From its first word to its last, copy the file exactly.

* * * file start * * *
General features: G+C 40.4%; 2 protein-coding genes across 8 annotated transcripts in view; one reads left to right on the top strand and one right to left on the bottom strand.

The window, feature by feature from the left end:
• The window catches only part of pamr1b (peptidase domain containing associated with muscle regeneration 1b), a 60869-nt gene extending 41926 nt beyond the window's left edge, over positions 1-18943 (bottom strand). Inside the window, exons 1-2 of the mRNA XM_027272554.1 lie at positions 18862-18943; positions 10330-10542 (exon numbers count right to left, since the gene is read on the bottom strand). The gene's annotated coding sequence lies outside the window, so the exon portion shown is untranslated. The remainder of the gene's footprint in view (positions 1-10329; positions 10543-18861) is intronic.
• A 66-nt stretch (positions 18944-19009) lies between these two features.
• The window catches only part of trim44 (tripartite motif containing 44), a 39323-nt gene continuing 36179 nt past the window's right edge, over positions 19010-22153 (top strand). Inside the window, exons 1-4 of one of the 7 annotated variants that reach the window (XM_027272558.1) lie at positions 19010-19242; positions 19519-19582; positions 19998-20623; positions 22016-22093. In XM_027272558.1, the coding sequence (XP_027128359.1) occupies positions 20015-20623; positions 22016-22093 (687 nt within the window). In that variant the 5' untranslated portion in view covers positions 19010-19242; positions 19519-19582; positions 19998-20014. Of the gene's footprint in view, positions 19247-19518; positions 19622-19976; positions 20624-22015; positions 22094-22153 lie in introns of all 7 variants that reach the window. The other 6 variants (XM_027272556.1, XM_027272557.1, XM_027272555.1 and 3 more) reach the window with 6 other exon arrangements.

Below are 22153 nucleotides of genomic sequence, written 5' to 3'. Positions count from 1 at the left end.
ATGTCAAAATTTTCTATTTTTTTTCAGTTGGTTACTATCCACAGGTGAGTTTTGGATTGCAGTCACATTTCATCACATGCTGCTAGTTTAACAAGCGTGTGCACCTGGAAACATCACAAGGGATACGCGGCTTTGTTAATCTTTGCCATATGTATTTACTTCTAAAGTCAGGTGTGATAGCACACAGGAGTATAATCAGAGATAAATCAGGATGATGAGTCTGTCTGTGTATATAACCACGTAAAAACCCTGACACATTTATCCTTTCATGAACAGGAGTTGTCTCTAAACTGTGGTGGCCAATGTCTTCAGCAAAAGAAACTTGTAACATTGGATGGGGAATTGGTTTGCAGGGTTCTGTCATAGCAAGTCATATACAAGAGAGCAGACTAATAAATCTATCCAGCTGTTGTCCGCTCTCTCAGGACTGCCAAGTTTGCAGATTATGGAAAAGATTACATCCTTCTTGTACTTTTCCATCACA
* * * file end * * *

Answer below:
General features: G+C 40.4%; 2 protein-coding genes across 8 annotated transcripts in view; one reads left to right on the top strand and one right to left on the bottom strand.

The window, feature by feature from the left end:
• The window catches only part of pamr1b (peptidase domain containing associated with muscle regeneration 1b), a 60869-nt gene extending 41926 nt beyond the window's left edge, over positions 1-18943 (bottom strand). Inside the window, exons 1-2 of the mRNA XM_027272554.1 lie at positions 18862-18943; positions 10330-10542 (exon numbers count right to left, since the gene is read on the bottom strand). The gene's annotated coding sequence lies outside the window, so the exon portion shown is untranslated. The remainder of the gene's footprint in view (positions 1-10329; positions 10543-18861) is intronic.
• A 66-nt stretch (positions 18944-19009) lies between these two features.
• The window catches only part of trim44 (tripartite motif containing 44), a 39323-nt gene continuing 36179 nt past the window's right edge, over positions 19010-22153 (top strand). Inside the window, exons 1-4 of one of the 7 annotated variants that reach the window (XM_027272558.1) lie at positions 19010-19242; positions 19519-19582; positions 19998-20623; positions 22016-22093. In XM_027272558.1, the coding sequence (XP_027128359.1) occupies positions 20015-20623; positions 22016-22093 (687 nt within the window). In that variant the 5' untranslated portion in view covers positions 19010-19242; positions 19519-19582; positions 19998-20014. Of the gene's footprint in view, positions 19247-19518; positions 19622-19976; positions 20624-22015; positions 22094-22153 lie in introns of all 7 variants that reach the window. The other 6 variants (XM_027272556.1, XM_027272557.1, XM_027272555.1 and 3 more) reach the window with 6 other exon arrangements.

Below are 22153 nucleotides of genomic sequence, written 5' to 3'. Positions count from 1 at the left end.
ATGTCAAAATTTTCTATTTTTTTTCAGTTGGTTACTATCCACAGGTGAGTTTTGGATTGCAGTCACATTTCATCACATGCTGCTAGTTTAACAAGCGTGTGCACCTGGAAACATCACAAGGGATACGCGGCTTTGTTAATCTTTGCCATATGTATTTACTTCTAAAGTCAGGTGTGATAGCACACAGGAGTATAATCAGAGATAAATCAGGATGATGAGTCTGTCTGTGTATATAACCACGTAAAAACCCTGACACATTTATCCTTTCATGAACAGGAGTTGTCTCTAAACTGTGGTGGCCAATGTCTTCAGCAAAAGAAACTTGTAACATTGGATGGGGAATTGGTTTGCAGGGTTCTGTCATAGCAAGTCATATACAAGAGAGCAGACTAATAAATCTATCCAGCTGTTGTCCGCTCTCTCAGGACTGCCAAGTTTGCAGATTATGGAAAAGATTACATCCTTCTTGTACTTTTCCATCACA